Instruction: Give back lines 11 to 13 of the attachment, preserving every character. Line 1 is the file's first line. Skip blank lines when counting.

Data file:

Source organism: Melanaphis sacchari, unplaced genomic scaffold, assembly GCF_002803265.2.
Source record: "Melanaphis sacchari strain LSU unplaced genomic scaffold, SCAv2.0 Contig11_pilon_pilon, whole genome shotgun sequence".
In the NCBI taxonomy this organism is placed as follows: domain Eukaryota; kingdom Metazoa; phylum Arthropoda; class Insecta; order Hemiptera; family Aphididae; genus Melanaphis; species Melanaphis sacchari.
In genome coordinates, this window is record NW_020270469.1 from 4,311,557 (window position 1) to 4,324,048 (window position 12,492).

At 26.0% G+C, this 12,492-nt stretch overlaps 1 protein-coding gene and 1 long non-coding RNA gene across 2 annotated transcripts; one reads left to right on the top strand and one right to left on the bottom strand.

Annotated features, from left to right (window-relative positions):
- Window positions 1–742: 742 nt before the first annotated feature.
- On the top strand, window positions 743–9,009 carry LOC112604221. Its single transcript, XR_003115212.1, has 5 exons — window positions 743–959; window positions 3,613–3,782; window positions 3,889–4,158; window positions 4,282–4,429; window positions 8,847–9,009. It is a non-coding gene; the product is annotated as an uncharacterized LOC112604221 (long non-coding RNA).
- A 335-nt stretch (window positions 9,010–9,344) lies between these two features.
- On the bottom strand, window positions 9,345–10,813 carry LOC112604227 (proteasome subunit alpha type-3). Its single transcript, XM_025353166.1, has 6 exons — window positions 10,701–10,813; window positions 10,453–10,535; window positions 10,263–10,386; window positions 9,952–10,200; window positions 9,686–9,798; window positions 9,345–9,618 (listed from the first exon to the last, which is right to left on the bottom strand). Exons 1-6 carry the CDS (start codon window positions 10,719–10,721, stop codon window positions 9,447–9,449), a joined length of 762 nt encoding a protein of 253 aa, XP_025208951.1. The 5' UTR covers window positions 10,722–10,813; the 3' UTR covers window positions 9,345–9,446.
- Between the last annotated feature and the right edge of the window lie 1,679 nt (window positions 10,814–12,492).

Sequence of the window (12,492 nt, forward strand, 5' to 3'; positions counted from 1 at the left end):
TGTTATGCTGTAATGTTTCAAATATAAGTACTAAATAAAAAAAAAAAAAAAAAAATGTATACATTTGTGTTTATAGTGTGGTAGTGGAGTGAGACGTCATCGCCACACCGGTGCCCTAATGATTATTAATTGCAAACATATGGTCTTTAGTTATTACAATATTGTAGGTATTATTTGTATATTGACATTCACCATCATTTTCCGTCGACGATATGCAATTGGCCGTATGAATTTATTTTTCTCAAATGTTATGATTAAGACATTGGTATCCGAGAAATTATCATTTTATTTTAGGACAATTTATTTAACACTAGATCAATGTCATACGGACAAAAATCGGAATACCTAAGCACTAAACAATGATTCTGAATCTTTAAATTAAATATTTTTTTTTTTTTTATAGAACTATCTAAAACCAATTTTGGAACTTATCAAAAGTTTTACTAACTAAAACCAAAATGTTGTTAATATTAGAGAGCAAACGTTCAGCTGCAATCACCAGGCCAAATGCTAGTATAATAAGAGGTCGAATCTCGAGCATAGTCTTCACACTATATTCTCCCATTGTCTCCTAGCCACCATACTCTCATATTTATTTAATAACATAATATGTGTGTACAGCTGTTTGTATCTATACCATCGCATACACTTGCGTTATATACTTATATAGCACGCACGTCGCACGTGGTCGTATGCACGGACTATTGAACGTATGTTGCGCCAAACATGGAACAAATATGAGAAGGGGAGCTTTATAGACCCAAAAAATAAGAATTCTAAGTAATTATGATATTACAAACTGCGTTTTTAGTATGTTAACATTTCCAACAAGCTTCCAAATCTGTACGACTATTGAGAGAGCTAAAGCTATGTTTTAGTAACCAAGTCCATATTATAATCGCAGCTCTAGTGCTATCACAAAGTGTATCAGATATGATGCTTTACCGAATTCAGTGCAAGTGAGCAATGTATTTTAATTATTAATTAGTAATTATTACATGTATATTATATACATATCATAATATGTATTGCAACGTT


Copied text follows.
- Between the last annotated feature and the right edge of the window lie 1,679 nt (window positions 10,814–12,492).

Sequence of the window (12,492 nt, forward strand, 5' to 3'; positions counted from 1 at the left end):
TGTTATGCTGTAATGTTTCAAATATAAGTACTAAATAAAAAAAAAAAAAAAAAAATGTATACATTTGTGTTTATAGTGTGGTAGTGGAGTGAGACGTCATCGCCACACCGGTGCCCTAATGATTATTAATTGCAAACATATGGTCTTTAGTTATTACAATATTGTAGGTATTATTTGTATATTGACATTCACCATCATTTTCCGTCGACGATATGCAATTGGCCGTATGAATTTATTTTTCTCAAATGTTATGATTAAGACATTGGTATCCGAGAAATTATCATTTTATTTTAGGACAATTTATTTAACACTAGATCAATGTCATACGGACAAAAATCGGAATACCTAAGCACTAAACAATGATTCTGAATCTTTAAATTAAATATTTTTTTTTTTTTTATAGAACTATCTAAAACCAATTTTGGAACTTATCAAAAGTTTTACTAACTAAAACCAAAATGTTGTTAATATTAGAGAGCAAACGTTCAGCTGCAATCACCAGGCCAAATGCTAGTATAATAAGAGGTCGAATCTCGAGCATAGTCTTCACACTATATTCTCCCATTGTCTCCTAGCCACCATACTCTCATATTTATTTAATAACATAATATGTGTGTACAGCTGTTTGTATCTATACCATCGCATACACTTGCGTTATATACTTATATAGCACGCACGTCGCACGTGGTCGTATGCACGGACTATTGAACGTATGTTGCGCCAAACATGGAACAAATATGAGAAGGGGAGCTTTATAGACCCAAAAAATAAGAATTCTAAGTAATTATGATATTACAAACTGCGTTTTTAGTATGTTAACATTTCCAACAAGCTTCCAAATCTGTACGACTATTGAGAGAGCTAAAGCTATGTTTTAGTAACCAAGTCCATATTATAATCGCAGCTCTAGTGCTATCACAAAGTGTATCAGATATGATGCTTTACCGAATTCAGTGCAAGTGAGCAATGTATTTTAATTATTAATTAGTAATTATTACATGTATATTATATACATATCATAATATGTATTGCAACGTT